DEAF04 - Affective Turbulance

V2_: DEAF04 - Affective Turbulance


techreport: WIMP - *-pike

30 Nov 2004 , report

The DEAF04 techreports try to provide technical insight in a selection of DEAF04 projects. They are aimed at an audience of programmers and project managers and may require some technical background.

At DEAF04, WIMP is on display in a closed booth. Inside the booth, a generic PC displays the familiar Microsoft Windows desktop. On top of the screen, there is a webcam. As you move around the booth, the webcam detects motion and activates the WIMP software: the desktop suddenly scatters and turns into a animating mosaic.

WIMP is the name of the installation, which is appropriate, since it displays the "Windows, Icons, Menus and Pointers" of Microsoft Windows. WIMP is also the name of the software, which seems less appropriate, since it could transform any image on screen into similar mosaics: when WIMP starts, it takes a screenshot and uses that as a texture for OpenGL calls.

WIMP (the application, not the source) can be downloaded for free from the WIMP website. The requirements are, naturally, Windows, preferably Windows XP or 2000, and a videocard with enough OpenGL support.


WIMP (the software) was written by Victor Laskin in Borland's Delphi. Delphi is described by Borland as an "Object Pascal-based visual development environment", but it's also just a programming language. The Personal Edition is free for non-commercial use only. To purchase fully licensed versions of Borland products visit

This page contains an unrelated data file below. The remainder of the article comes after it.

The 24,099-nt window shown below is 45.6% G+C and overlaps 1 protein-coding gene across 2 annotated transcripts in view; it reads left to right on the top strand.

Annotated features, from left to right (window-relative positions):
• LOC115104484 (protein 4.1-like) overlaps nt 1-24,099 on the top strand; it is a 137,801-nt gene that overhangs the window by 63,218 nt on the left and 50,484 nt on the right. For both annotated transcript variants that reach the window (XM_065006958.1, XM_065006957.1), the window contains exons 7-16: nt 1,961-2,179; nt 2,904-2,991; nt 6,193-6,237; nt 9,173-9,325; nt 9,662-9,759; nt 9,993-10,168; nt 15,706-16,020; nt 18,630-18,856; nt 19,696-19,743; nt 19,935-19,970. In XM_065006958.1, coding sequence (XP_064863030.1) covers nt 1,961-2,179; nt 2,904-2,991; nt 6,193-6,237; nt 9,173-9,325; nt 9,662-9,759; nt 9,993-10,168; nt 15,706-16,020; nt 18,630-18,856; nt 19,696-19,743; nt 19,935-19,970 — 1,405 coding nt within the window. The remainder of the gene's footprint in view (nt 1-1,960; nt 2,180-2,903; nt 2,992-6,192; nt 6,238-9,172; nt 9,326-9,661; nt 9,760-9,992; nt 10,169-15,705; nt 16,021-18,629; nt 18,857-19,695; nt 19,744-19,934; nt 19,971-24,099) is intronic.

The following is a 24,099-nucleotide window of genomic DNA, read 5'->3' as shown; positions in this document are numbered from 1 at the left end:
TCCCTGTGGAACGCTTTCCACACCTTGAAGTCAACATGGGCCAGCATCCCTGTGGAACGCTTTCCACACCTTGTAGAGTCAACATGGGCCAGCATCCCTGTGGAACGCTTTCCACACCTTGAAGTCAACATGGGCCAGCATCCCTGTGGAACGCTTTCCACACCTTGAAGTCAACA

more about delphi:


OpenGL is a common programming interface for different video hardware vendors. If you have a big new videocard, most of the graphic animation, especially 3D, is done on the video card. Software can directly send commands to the video card, getting full performance.
A lot of languages support OpenGL - this means that you can call methods on the video card to draw pixels, curves, polygons up to extrusions, polycones and toroids. Surfaces can be textured and drawn in perspectives.

Software developers do not need to license OpenGL to use it in their applications. Hardware vendors do need to have a license to create an OpenGL implementation for their hardware.

   more about opengl:

The future: .NET and Longhorn

Victor doesn't seem to be finished with WIMP yet. He anticipates the 3D Desktop promised by Microsoft in its new version of Windows ("Longhorn") and is looking forward to the .NET OpenGL solutions. When using such techniques, the WIMP software may grow to be a real Microsoft Windows animation add-on, juggling with the folders and icons it finds on your desktop...

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